*Other races are not included in this bar chart because there were no escalated pedestrian stops of people of other races. Graphic by Amy Guo / North by Northwestern

In 2018, 70% of pedestrian pat-down stops involved Black people. Of the 13 individuals NUPD arrested during pedestrian stops that year, 12 were Black, meaning 32% of the 38 Black people stopped by NUPD in 2018 were arrested.

*Other races are not included in this bar chart because there were no escalated pedestrian stops of people of other races. Graphic by Amy Guo / North by Northwestern

Northwestern touts police officer diversity despite no strong evidence greater diversity leads to less police bias

NUPD is more diverse than most campus police departments, as half of Northwestern’s police officers identify as Asian, Black or Hispanic. A third of NUPD police officers are women, which the report says “is twice the average among campus police.”

NUCNC organizers pushed back on Northwestern’s celebration of NUPD diversity, posting a meme of a doctored quote of a character from The Office yelling “shut up about diversity” on Twitter. NUCNC also pointed to a Daily Northwestern article from 2014 about a female NUPD police officer who sued Northwestern for sexual harassment and gender discrimination at NUPD.

Research is mixed on whether female police officers are less violent and discriminatory than their male counterparts. However, a Justice Department report in 2018 found "a significant number of women across agencies and position types reported in our survey, interviews, and focus groups that they had experienced gender discrimination and differing treatment in some form including in promotions and other workplace opportunities.”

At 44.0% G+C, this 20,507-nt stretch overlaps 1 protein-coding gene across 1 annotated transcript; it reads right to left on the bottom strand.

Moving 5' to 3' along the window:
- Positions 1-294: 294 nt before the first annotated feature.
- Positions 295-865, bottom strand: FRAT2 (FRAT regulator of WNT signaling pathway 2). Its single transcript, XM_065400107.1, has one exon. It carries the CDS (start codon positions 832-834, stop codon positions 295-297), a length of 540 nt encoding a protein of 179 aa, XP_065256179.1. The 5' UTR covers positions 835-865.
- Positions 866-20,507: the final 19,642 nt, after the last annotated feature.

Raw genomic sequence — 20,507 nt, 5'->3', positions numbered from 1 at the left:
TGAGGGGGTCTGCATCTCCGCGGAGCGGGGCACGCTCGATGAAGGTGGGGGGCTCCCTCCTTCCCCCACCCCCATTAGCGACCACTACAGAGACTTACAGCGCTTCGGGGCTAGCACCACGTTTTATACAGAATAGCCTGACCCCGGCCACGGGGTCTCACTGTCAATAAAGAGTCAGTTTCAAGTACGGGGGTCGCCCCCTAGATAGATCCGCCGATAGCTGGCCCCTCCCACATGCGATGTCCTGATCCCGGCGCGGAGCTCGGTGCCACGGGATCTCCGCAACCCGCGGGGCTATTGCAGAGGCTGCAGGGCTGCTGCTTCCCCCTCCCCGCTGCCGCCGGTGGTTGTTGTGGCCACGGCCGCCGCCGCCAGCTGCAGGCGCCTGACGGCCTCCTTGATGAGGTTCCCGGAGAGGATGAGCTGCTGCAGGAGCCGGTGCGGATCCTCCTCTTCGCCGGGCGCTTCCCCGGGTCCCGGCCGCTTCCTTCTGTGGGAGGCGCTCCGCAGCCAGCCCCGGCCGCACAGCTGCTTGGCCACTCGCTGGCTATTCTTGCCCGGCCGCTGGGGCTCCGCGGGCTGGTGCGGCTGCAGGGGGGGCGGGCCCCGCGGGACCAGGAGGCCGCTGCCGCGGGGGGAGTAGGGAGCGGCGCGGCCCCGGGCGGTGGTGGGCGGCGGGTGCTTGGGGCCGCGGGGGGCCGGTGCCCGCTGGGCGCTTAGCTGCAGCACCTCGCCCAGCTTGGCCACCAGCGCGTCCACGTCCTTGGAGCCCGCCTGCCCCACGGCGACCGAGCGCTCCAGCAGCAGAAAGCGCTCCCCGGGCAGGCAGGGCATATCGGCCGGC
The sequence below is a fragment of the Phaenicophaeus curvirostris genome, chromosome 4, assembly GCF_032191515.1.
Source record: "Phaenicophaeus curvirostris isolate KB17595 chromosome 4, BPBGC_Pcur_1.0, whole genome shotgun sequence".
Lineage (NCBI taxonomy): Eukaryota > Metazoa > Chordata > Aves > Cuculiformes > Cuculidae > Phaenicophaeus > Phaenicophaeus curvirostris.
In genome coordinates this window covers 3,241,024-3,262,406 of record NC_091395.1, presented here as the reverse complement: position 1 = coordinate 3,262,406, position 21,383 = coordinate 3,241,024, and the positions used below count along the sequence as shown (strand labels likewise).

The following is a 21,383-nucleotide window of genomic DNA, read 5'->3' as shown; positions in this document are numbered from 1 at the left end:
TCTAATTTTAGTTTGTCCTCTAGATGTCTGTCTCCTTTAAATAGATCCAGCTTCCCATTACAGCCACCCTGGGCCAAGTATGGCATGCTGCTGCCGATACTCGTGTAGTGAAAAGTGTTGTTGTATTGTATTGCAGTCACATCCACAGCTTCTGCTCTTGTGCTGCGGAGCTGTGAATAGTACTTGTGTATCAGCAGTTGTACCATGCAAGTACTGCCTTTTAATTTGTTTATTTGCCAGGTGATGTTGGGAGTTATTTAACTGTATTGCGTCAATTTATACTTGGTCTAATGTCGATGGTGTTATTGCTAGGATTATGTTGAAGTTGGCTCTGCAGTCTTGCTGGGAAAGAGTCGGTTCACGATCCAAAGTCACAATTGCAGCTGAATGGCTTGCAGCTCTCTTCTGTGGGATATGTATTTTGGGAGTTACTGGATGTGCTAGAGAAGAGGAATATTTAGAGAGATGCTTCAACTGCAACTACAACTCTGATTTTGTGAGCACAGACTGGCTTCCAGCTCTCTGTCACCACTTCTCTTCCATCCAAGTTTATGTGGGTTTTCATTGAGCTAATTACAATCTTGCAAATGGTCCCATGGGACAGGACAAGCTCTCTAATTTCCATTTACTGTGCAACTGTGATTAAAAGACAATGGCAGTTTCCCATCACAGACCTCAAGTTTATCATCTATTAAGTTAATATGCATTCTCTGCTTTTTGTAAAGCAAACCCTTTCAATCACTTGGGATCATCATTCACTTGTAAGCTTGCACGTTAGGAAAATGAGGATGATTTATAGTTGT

Similarly, experts believe racial bias in policing cannot be solved by hiring more Black officers, as studies show no evidence that hiring more Black officers changes the nature of racial biases in policing. One 2006 study found Black officers were more likely to arrest non-white suspects.

Police scholars agree that the cultural norms of law enforcement are the greatest determinant of racial bias in policing, including “the micro-cultures of individual departments.”

To NUCNC organizers, the culture of police departments cannot be reformed—and thus, racial bias in policing at Northwestern cannot be abolished unless NUPD is abolished and Northwestern turns to alternative forms of public safety.

Trent Brown contributed reporting to this story. Thumbnail by Amy Guo.